We spent five days circumnavigating Wrangel Island, making landings when the weather and swell allowed. The landscape is high Arctic tundra, with wide valleys and barren mountains. Because it wasn’t glaciated during the last Ice Age, it served as a refuge for many plant and animal species. It was the last place on Earth where the wooly mammoth survived.
During our landings we saw thousands of snow geese, magnificent snowy owls, musk oxen, reindeer and lemmings. In the surrounding waters were grey and bowhead whales, seals and of course polar bears and walrus.
Although occasionally visited by Chukchi hunters over the centuries, and British, American and Russian whalers and explorers through the 1800s, Wrangel wasn’t occupied until 1926, when a small Soviet settlement was set up. During the Cold War, a military base, including an airstrip was built and used until the 1970s, when most of Wrangel and Herald islands were declared a protected nature reserve. A new base has recently been established outside the reserve area as part of Putin’s militarization of the high Arctic.
As with many remote Arctic regions I’ve visited over the years, the detritus of human habitation is stark, but especially so in Siberia. And while Canada, the United States, Denmark and Norway have made efforts to clean up the graveyards of rusting fuel drums and, abandoned excavators and other tracked vehicles, the collapse of the Soviet Union meant that Russia has been a long time coming to the party.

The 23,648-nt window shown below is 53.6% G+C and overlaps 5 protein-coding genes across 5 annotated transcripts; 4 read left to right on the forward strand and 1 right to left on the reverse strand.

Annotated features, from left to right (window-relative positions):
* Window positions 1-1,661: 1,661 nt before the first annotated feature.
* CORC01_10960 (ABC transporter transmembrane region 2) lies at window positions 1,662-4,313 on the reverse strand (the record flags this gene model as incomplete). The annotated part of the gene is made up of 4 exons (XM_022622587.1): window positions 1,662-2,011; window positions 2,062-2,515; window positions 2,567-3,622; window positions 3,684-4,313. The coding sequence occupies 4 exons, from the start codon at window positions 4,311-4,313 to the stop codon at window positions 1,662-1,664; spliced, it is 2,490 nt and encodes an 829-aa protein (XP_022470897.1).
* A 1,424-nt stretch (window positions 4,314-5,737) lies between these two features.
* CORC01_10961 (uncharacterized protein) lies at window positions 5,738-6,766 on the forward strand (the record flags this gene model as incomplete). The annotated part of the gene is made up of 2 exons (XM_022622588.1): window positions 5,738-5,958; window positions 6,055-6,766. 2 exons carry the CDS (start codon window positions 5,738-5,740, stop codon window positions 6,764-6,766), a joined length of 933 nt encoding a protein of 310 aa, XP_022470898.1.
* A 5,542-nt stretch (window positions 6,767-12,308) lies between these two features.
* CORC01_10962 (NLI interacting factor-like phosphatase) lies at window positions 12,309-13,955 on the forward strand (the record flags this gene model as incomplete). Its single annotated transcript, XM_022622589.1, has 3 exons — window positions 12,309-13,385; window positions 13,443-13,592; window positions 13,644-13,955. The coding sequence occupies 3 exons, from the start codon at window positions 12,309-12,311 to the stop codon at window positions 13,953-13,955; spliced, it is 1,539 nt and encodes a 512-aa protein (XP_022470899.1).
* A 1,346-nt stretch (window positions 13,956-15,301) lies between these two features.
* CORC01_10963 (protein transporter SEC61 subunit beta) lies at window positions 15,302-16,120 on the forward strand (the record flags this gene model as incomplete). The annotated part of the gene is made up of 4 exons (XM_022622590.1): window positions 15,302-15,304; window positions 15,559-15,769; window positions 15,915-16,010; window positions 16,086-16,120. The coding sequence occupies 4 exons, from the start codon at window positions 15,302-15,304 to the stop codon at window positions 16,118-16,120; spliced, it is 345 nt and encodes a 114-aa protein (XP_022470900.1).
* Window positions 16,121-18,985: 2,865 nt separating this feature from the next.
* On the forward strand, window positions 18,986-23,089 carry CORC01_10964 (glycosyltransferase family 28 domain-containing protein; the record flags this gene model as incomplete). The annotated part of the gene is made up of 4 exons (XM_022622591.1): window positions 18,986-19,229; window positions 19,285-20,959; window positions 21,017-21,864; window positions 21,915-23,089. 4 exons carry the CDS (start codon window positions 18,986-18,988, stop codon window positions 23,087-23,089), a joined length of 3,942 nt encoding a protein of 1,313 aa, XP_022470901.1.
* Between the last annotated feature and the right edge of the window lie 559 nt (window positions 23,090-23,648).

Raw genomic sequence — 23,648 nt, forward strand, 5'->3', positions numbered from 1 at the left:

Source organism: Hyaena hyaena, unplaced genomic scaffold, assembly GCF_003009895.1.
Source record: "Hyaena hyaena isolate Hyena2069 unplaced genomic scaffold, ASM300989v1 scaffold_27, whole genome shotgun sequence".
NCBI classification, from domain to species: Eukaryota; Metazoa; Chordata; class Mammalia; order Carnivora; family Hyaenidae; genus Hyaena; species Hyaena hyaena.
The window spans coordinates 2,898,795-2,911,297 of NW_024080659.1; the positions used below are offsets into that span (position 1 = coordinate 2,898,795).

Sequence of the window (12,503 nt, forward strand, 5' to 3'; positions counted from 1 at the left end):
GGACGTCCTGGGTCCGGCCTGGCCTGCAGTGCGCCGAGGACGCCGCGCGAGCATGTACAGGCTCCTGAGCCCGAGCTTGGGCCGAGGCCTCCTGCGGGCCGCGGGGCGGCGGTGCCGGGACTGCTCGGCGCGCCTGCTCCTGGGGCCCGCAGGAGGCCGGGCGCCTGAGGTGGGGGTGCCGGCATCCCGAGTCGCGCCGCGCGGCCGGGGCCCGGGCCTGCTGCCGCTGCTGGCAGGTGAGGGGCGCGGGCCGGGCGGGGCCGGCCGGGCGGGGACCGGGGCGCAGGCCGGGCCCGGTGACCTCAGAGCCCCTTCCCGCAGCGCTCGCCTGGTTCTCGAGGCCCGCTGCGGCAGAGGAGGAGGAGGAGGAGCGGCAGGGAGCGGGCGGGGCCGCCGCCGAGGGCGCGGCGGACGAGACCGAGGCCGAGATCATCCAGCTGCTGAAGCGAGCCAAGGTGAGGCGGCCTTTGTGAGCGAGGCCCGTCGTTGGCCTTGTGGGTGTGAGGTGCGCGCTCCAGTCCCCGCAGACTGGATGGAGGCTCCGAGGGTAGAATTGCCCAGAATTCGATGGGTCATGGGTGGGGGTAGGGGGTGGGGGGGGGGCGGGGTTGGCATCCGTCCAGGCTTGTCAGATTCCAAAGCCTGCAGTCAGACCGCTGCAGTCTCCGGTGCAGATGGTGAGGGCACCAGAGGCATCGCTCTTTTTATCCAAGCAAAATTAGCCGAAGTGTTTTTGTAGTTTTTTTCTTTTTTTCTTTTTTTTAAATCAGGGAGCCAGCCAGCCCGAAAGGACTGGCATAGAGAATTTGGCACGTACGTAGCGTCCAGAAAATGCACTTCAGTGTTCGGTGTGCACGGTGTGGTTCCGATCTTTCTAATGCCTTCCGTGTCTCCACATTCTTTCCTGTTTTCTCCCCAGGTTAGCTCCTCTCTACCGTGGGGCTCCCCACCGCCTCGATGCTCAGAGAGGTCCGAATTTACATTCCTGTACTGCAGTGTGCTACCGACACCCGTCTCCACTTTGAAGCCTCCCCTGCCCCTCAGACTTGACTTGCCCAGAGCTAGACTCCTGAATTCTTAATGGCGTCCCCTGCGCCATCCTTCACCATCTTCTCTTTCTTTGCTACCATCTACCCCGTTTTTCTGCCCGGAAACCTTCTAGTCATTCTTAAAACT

When we first arrived on Wrangel Island, we landed at Doubtful Bay on the south coast, to pick up three wildlife rangers who would accompany us during our stay. Ulyana Babiy, Gennady Fyodorov and Artem Filitov had chosen to live on the outer reaches of civilisation http://arctic.ru/analitic/20170919/676737.html . Besides scientific research and monitoring the environmental impact of the nearby military base, they assist the rare expeditions like ours by sharing their expertise and knowledge.
All spoke English. Ulyana was great at getting our photographers close to polar bears, Artem strode fast for our “long walkers”, but when Gennady came on board wearing a leather flight helmet, worn camo pants, oiled jacket and a leather pistol holder, he had me hooked. His dry humour came out while sharing anecdotes like the time in winter when his quad bike broke down seven kilometres from a field hut, out of radio reception, and had to walk back through sleeping polar bears, in the dark, alone.
On our last day on Wrangel, Gennady led some of us past fields of rusting machinery and fuel drums and explained how the government has begun what will be a long, but necessary clean up. When I commented that it looked like something out of the film Mad Max, his eyes lit up.
“George Miller is my hero!” he declared. “As a boy, Mad Max was my Bible. I have watched every Mad Max film at least three times. Some many more.” As we continued on past huts with metal-spikes on windows to keep polar bears at bay; mammoth tusks, whale bones and walrus skulls leaning against the walls; and fields of rusting oil drums against a backdrop of pristine, snow-speckled mountains – I realised that the bizarre beauty around me was absolutely appropriate on an island at the end of the world.